The subways, roaring buses, highballing yellow cabs, the bustling Broadway streets, the Gotham towers, the bright lights, big city-if New York were a color, it would be flashy, vibrant and unquestionably hard to miss. Strange then how Harvey Zipkin and Patisse, contributors to the exhibit NYC: the Pretentious and Pedestrian at the Daniel Azoulay Gallery, have depicted the incomprehensibly busy metropolis in simplistic black-and-white photography. The display stars a collection of monochromatic snapshots that attempt to reveal the big picture behind the Big Apple.
The gallery, planted in the heart of Miami’s trendy art district, is an archetypal setting for showcasing photography. Inside, stark concrete floors and white walls match the minimalist simplicity of the high ceilings. Sparse studio lighting subtly brightens the room and throbbing world music forms a satisfying atmosphere for drinking.
Zipkin, a New York native who’s been photographing professionally since the early 1960s, includes nothing complicated in his work. There’s no intricate symbolism, no fussy lighting techniques, no unnecessary bells and whistles. Rather, he depicts real, raw humanity: the ups and the downs, the ordinary and the extraordinary, the heart-pounding excitement of life as well as the simple beauty found in everyday routine. “The Hyatt 42nd Street” offers a delightful glimpse of businessmen en route as the busy workday trickles on. Brilliant in its veracity, “Golden Earring” shows a woman staring out of a bus window, the light glinting off a large gilded hoop that dangles from her left ear. “Along Broadway” is a simple aerial shot of a crowded intersection, its focal point a splashy billboard for “Donahue.” Also noteworthy are the cheery scenes that smell of summer-from a swimmer diving neatly into a pool to panoramas with Coney Island roller coasters arching dizzily in the background.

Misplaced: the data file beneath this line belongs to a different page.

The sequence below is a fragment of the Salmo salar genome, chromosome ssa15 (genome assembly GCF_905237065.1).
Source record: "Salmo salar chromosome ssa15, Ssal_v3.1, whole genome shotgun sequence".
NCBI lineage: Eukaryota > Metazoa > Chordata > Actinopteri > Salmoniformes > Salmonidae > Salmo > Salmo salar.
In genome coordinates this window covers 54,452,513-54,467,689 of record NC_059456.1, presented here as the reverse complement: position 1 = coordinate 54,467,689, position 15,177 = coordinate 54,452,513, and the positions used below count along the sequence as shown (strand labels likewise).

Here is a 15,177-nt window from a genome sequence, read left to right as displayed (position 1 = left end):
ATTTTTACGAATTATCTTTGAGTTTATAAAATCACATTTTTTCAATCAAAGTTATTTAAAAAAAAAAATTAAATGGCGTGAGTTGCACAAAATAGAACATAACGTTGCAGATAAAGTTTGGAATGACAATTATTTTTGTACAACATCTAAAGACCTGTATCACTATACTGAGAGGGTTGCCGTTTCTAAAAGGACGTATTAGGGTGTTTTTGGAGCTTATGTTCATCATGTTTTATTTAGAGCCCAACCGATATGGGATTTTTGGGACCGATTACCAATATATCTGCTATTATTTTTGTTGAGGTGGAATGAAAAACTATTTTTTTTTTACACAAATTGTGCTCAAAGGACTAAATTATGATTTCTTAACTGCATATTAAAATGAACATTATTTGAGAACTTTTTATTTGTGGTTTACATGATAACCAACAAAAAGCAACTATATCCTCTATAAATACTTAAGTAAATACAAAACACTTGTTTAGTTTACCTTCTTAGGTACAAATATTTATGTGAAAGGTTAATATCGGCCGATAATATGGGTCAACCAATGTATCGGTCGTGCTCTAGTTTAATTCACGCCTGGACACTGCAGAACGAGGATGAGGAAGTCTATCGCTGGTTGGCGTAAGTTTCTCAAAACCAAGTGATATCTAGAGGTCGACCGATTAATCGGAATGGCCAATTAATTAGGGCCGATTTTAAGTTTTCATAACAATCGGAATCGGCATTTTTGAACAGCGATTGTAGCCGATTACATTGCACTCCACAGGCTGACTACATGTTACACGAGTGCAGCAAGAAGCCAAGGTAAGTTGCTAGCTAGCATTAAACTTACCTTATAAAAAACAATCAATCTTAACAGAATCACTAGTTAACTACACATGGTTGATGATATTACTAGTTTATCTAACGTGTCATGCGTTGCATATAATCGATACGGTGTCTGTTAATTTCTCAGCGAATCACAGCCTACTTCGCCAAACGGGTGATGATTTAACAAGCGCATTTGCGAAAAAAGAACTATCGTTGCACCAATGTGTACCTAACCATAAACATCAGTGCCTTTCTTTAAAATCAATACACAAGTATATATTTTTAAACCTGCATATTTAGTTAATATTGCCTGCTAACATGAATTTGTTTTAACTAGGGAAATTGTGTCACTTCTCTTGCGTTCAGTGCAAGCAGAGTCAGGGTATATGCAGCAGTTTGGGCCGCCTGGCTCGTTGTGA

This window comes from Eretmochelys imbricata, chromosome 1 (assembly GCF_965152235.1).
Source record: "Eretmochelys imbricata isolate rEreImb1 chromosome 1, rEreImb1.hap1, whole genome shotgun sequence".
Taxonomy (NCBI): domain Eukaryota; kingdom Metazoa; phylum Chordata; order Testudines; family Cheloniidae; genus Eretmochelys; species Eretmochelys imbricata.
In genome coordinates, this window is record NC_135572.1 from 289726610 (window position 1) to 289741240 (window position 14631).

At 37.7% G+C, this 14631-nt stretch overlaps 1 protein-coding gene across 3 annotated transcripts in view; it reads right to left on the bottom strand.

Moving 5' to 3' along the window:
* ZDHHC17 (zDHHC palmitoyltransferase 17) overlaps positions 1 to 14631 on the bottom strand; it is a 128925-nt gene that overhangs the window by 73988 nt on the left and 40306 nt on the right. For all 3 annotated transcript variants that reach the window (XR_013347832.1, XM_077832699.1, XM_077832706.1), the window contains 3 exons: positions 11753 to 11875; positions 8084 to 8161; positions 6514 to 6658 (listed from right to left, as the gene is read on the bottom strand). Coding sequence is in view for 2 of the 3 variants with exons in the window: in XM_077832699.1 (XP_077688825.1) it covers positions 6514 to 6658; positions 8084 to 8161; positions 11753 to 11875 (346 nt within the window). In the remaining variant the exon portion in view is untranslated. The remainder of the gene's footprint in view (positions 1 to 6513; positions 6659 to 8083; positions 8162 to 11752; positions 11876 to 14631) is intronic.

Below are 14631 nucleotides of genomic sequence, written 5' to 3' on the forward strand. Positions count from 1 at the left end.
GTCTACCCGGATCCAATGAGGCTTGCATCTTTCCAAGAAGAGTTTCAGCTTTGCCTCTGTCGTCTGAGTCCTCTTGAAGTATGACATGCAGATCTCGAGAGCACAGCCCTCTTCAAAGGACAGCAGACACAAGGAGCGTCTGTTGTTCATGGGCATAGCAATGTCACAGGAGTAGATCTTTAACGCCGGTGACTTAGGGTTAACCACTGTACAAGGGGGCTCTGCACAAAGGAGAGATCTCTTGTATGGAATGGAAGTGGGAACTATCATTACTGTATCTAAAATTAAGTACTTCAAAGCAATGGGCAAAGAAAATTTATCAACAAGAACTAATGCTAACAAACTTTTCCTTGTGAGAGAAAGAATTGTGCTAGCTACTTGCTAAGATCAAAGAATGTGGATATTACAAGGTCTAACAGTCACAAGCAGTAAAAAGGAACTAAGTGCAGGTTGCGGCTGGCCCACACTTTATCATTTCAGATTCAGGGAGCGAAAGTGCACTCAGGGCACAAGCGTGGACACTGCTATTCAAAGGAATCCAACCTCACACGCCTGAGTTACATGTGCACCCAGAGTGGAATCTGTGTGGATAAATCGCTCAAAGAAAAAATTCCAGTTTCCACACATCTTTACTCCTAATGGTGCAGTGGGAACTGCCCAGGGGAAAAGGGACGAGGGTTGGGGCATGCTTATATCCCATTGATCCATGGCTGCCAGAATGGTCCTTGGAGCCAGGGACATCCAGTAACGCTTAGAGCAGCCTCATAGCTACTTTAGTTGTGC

Contrastingly, Patisse takes a darker look at the city, her photos filled with imagery from New York’s bleaker underbelly during the excesses of the ’80s. Nightclubs provide much of the setting for the murky prints, which include shots of glitzy elitists and singers, as well as, interestingly, shots of the then-fledgling pop star Madonna. She also captures other New York personalities such as artist Jean-Michel Basquiat on the road to his eventual demise, as well as drag queens and socialites of the time. Her intuitive view of New York after dark is enticing and elucidating.
Whether you hail from Long Island, have racked up several frequent flyer miles to LaGuardia as a tourist, or even never set foot on the warm streets of Manhattan, there’s something to pique your interest in NYC – don’t pass this one up.
The exhibit runs through Oct. 12th. For more info, call 305-576-1977.
Jessica Misener can be reached at firstname.lastname@example.org